This is a Patreon-supported essay. Drafts of all of these essays go out a week early to my $10 and up subscribers. Building secure applications is hard, and for organizations that have never done it before, it's often unclear where to even start. Worse, organizations that have some development experience often underestimate the work required to ship secure code. My goal with this series is to make the landscape more legible and give NGOs and other organizations an idea of where to start. This is the final part of a four part essay. You can find the first three parts here, here, and here.
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This is part four of my guide to secure software development for NGOs and other organizations. You can find parts one, two, and three here, here, and here. In the first section, we looked at the lifecycle of software, the organization creating it, and the design process and how it impacts security. In the second section, we looked at everything that comes between design and actually writing code. In the third section, we talked about development and security testing. In this final section, we'll talk about everything that happens after you've “finished” the development process.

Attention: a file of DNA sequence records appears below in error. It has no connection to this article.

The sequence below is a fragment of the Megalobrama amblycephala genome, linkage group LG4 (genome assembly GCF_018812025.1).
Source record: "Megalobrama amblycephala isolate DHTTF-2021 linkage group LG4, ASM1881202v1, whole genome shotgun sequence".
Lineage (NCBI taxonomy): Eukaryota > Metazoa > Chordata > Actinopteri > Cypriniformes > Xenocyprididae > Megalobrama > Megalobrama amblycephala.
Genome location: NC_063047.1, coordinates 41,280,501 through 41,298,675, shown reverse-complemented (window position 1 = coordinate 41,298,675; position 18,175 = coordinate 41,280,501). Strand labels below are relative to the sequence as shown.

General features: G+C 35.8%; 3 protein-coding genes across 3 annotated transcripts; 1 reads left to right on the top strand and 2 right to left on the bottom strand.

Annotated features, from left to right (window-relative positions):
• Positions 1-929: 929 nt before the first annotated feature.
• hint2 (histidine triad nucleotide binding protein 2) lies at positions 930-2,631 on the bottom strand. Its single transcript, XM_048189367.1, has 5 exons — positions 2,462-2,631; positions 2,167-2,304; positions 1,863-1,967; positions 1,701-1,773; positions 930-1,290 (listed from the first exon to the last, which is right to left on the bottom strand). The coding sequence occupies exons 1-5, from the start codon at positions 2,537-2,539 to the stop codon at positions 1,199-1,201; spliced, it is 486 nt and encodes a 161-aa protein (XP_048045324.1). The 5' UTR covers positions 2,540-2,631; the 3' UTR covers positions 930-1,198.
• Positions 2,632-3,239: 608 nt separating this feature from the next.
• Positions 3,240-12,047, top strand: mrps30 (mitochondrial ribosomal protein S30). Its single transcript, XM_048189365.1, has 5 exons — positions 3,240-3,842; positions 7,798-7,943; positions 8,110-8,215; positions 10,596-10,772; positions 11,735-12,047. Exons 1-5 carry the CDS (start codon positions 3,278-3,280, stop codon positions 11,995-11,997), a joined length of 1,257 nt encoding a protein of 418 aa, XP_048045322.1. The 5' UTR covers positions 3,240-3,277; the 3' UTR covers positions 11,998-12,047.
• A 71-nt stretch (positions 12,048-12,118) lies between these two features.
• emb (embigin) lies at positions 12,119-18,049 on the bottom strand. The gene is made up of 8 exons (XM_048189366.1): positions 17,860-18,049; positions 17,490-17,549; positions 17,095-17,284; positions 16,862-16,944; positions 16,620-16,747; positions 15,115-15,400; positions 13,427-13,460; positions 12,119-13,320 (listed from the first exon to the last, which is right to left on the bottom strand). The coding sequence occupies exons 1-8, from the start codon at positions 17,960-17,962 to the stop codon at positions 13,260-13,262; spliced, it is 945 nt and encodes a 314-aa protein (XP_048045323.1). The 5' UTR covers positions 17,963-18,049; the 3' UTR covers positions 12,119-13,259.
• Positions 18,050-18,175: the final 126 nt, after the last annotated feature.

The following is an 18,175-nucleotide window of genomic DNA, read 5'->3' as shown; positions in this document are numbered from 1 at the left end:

The whole point of doing all of that security design work up front is that security doesn't live in the code, it lives in the effects that using a system to get work done has on people's lives. Given that, it's not enough to just test the security of the code. Field testing should occur throughout the life of the product, starting with early design mockups to make sure the concepts of the product are coherent. Once the interface is finalized, it's important to make sure that people can use it correctly and that they understand the security guarantees it gives them, what they need to do to maintain those guarantees, and that they can detect when the guarantees have failed. During development, doing this in the lab or in the team office is fine, but as the system nears completion, you need to do testing with the real implementation — with all of the quirks that may not have been present in a prototype — and in people's real environments. Ideally, you should work with groups of users who are in a similar cultural position and doing similar kinds of work to the target audience. However, if you're building a tool designed for high-risk users it's important not to put folks at risk with un- or partially-tested code.